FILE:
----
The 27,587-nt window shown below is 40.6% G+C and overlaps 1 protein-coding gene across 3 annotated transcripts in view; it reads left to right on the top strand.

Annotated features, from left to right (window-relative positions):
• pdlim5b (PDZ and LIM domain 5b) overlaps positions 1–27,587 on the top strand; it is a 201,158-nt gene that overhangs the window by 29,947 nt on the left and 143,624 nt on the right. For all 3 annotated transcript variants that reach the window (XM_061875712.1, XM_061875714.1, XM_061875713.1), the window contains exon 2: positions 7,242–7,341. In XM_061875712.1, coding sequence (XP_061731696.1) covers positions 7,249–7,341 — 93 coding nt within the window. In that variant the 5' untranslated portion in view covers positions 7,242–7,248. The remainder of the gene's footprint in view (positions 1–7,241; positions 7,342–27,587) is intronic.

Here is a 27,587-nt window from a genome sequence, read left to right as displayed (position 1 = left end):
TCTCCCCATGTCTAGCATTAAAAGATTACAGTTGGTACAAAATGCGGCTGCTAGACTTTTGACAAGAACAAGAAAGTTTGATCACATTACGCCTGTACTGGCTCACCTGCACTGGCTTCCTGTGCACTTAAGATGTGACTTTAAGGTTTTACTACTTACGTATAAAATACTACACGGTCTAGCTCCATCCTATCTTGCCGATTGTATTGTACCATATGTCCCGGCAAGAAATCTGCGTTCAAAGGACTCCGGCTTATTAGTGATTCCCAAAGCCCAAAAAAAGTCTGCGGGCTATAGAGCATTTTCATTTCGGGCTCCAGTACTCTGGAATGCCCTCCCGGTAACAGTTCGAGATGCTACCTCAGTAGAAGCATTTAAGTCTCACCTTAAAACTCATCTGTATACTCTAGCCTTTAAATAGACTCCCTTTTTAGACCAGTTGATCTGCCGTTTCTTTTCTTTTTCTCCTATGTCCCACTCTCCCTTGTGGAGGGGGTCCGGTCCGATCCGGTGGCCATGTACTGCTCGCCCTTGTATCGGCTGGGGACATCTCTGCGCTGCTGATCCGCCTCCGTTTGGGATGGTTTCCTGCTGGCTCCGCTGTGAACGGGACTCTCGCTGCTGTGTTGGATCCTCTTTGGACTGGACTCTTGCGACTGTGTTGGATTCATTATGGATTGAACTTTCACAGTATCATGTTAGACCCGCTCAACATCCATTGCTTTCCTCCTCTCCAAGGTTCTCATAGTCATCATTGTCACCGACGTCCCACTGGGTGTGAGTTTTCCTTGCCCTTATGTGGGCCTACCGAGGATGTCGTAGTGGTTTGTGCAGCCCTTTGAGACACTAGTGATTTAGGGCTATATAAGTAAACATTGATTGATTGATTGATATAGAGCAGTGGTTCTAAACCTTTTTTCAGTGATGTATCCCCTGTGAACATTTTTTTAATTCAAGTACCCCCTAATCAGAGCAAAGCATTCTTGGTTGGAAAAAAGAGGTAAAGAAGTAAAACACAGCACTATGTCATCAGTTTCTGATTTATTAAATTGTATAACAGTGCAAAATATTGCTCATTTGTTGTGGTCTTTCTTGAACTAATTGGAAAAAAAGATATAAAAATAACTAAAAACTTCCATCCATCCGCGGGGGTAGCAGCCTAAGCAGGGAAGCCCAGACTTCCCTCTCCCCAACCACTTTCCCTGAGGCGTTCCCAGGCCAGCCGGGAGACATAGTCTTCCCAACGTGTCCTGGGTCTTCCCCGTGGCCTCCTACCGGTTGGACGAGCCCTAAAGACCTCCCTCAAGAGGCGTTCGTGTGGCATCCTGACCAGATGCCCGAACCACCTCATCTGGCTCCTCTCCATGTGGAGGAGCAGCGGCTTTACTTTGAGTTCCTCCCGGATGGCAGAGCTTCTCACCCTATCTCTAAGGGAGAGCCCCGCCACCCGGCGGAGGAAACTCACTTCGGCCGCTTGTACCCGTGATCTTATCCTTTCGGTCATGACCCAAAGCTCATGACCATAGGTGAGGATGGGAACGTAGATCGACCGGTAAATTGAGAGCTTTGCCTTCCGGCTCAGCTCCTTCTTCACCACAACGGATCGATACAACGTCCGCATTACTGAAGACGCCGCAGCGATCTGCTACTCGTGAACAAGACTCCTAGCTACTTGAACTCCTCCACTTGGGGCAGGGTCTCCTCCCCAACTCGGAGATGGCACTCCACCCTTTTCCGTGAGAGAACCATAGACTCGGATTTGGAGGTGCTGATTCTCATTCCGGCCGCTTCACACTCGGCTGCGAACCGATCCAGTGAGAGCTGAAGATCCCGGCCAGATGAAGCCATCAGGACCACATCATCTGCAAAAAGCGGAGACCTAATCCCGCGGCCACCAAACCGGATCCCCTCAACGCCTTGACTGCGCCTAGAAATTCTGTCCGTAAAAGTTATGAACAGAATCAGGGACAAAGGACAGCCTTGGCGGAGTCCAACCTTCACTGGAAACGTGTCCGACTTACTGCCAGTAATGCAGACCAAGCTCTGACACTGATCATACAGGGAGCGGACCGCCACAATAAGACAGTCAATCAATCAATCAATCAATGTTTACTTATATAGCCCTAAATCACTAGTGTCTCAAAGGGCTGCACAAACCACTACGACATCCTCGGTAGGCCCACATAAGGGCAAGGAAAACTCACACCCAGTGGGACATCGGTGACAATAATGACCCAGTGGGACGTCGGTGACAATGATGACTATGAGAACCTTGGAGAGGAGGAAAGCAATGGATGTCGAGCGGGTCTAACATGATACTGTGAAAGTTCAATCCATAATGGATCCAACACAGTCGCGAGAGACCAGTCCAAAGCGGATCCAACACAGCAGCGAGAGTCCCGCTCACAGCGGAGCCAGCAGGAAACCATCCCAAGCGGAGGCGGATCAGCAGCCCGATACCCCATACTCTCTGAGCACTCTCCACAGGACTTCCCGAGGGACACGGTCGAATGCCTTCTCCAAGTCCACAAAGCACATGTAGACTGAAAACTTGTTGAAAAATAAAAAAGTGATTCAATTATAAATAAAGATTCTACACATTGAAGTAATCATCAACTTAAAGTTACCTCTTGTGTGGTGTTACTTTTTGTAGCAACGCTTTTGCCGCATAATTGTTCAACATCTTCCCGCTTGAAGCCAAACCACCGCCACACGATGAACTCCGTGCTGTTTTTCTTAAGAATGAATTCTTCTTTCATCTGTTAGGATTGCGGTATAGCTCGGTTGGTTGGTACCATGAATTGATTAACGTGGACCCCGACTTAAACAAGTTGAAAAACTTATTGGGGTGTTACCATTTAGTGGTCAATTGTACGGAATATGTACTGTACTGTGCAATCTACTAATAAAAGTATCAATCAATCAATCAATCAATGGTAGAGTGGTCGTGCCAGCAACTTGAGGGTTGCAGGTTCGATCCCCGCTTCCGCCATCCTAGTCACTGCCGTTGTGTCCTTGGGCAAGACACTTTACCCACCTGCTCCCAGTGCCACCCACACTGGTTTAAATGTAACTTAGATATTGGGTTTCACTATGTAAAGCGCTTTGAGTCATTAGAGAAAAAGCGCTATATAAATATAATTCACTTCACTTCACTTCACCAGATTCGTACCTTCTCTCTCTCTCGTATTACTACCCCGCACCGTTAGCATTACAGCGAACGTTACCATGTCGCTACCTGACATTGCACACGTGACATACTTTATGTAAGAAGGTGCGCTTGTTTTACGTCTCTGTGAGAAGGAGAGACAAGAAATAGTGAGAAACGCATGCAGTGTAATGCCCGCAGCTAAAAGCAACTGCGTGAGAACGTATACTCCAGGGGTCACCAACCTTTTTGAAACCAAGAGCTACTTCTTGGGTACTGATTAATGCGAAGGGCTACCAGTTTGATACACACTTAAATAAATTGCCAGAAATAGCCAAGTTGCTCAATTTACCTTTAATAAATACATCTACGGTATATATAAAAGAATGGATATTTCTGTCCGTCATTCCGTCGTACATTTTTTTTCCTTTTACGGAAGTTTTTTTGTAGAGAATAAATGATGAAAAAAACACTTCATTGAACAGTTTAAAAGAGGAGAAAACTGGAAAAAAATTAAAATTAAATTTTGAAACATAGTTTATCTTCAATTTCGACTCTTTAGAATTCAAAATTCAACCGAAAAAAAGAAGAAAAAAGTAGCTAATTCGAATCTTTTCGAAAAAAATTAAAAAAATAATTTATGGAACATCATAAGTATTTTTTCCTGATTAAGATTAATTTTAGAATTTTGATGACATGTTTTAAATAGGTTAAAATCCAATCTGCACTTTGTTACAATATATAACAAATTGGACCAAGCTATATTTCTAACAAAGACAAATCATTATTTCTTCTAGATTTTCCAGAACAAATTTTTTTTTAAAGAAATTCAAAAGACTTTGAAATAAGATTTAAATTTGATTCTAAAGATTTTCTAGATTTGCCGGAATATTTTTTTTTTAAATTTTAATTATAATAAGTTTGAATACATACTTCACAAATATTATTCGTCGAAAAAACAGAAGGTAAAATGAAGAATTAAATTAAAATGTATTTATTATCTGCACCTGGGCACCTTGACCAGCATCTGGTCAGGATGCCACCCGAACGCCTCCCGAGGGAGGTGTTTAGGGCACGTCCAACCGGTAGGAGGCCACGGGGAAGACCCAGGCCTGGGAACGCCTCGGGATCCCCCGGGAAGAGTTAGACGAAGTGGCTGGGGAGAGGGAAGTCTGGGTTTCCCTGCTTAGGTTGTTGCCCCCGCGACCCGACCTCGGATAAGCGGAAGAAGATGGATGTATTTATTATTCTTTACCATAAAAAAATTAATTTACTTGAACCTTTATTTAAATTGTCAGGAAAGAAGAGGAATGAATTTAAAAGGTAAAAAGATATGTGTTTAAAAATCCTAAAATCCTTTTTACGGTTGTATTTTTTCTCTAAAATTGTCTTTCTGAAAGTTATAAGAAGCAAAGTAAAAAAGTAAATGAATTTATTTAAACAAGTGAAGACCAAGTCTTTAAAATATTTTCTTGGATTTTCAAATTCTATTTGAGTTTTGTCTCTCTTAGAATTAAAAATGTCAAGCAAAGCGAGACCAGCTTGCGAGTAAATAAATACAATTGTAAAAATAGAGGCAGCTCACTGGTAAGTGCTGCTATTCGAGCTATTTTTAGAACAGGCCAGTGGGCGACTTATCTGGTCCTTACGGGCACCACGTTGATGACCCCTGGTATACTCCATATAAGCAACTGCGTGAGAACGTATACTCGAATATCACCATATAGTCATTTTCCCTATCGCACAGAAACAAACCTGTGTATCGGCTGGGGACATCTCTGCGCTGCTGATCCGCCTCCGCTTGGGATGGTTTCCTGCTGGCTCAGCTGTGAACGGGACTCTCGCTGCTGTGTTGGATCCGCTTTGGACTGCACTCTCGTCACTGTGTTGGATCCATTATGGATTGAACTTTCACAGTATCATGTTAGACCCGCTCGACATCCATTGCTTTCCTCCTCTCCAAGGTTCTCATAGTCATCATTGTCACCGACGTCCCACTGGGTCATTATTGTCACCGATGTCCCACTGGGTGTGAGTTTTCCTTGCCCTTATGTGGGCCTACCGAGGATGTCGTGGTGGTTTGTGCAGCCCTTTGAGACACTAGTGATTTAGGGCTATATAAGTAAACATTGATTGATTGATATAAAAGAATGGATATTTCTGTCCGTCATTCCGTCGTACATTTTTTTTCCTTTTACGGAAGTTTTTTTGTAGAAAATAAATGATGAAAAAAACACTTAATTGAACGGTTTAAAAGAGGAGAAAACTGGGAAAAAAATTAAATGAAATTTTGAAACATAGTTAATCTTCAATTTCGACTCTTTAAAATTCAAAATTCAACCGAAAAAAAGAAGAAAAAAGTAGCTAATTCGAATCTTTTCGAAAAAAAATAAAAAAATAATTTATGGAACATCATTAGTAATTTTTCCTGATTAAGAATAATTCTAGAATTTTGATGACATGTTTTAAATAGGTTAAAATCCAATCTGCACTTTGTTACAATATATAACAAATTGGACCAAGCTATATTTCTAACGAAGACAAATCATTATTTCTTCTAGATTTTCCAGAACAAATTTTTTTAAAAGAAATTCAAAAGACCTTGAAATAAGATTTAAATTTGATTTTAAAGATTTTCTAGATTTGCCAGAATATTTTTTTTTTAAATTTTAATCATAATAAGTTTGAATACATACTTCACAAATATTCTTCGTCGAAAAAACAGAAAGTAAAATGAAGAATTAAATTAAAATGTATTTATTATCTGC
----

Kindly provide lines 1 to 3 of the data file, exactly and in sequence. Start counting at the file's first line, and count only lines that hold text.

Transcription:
The 27,587-nt window shown below is 40.6% G+C and overlaps 1 protein-coding gene across 3 annotated transcripts in view; it reads left to right on the top strand.

Annotated features, from left to right (window-relative positions):
• pdlim5b (PDZ and LIM domain 5b) overlaps positions 1–27,587 on the top strand; it is a 201,158-nt gene that overhangs the window by 29,947 nt on the left and 143,624 nt on the right. For all 3 annotated transcript variants that reach the window (XM_061875712.1, XM_061875714.1, XM_061875713.1), the window contains exon 2: positions 7,242–7,341. In XM_061875712.1, coding sequence (XP_061731696.1) covers positions 7,249–7,341 — 93 coding nt within the window. In that variant the 5' untranslated portion in view covers positions 7,242–7,248. The remainder of the gene's footprint in view (positions 1–7,241; positions 7,342–27,587) is intronic.